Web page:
AMI BERA: We've got our secret weapon and it is all of you. You guys are the reason why we're going to win this thing. This is going to be one of the most important races in the country.

GONZALES: Bera, the Democrat in this race, is talking to a crowded room of phone volunteers. He ran against Lungren two years ago and lost. But Bera's back for a rematch in a re-drawn district where registered Democrats have an edge of 2 percentage points. In the closing days of the campaign, he's making a strong pitch to independent voters, telling them Lungren's too ideological.

BERA: Leadership is about saying I may disagree with you but let's figure out where we agree, let's build on those ideas and let's go out and serve the citizens of this country and the residents of this community. So, you know, I think Dan Lungren is going to lose because it is a failure of leadership.

GONZALES: But Bera's also the target of a lot of outside money, nearly three million dollars, that pay for ads like this one.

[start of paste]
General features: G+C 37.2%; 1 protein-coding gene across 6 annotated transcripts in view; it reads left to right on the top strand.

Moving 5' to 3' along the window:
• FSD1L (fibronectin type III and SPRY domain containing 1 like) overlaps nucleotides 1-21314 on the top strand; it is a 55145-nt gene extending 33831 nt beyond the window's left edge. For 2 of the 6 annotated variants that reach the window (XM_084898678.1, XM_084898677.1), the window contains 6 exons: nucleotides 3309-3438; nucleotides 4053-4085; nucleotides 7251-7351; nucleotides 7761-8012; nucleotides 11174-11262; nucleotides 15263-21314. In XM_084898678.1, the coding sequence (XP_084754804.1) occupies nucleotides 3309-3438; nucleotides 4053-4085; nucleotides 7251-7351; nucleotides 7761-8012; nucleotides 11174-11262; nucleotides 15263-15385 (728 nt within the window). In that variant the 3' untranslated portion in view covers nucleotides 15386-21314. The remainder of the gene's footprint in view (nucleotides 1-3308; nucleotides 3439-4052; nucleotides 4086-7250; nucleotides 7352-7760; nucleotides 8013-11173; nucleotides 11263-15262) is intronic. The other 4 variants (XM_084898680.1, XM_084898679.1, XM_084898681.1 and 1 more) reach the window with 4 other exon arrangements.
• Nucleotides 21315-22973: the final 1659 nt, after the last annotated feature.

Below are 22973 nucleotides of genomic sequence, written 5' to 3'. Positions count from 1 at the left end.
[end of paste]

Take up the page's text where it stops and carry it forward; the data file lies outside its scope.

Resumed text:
UNIDENTIFIED WOMAN #3: When you go in that voting booth, you need to know who you're voting for.

UNIDENTIFIED MAN #2: Ami Bera supports the health care law which will increase taxes on California families and businesses and cut $716 billion from Medicare. Californians just can't risk Ami Bera in Congress.

GONZALES: All the outside money underscores a fact that this Sacramento area district was designed to produce tight races, says University of Southern California political analyst Dan Schnur.

DAN SCHNUR: This is precisely the type of district that Californians thought they were getting when they supported a change in the re-districting rules and gave the responsibility to an independent commission. And that's not to say that they were looking to endanger more Republican incumbents, rather they just wanted to see more competitive races from candidates on both sides of the aisle.

GONZALES: Schnur says that makes California's 7th Congressional district exactly the kind of suburban swing district that might help determine the control of the House of Representatives. The candidates themselves say this race is too close to call.

Richard Gonzales, NPR News. Transcript provided by NPR, Copyright NPR.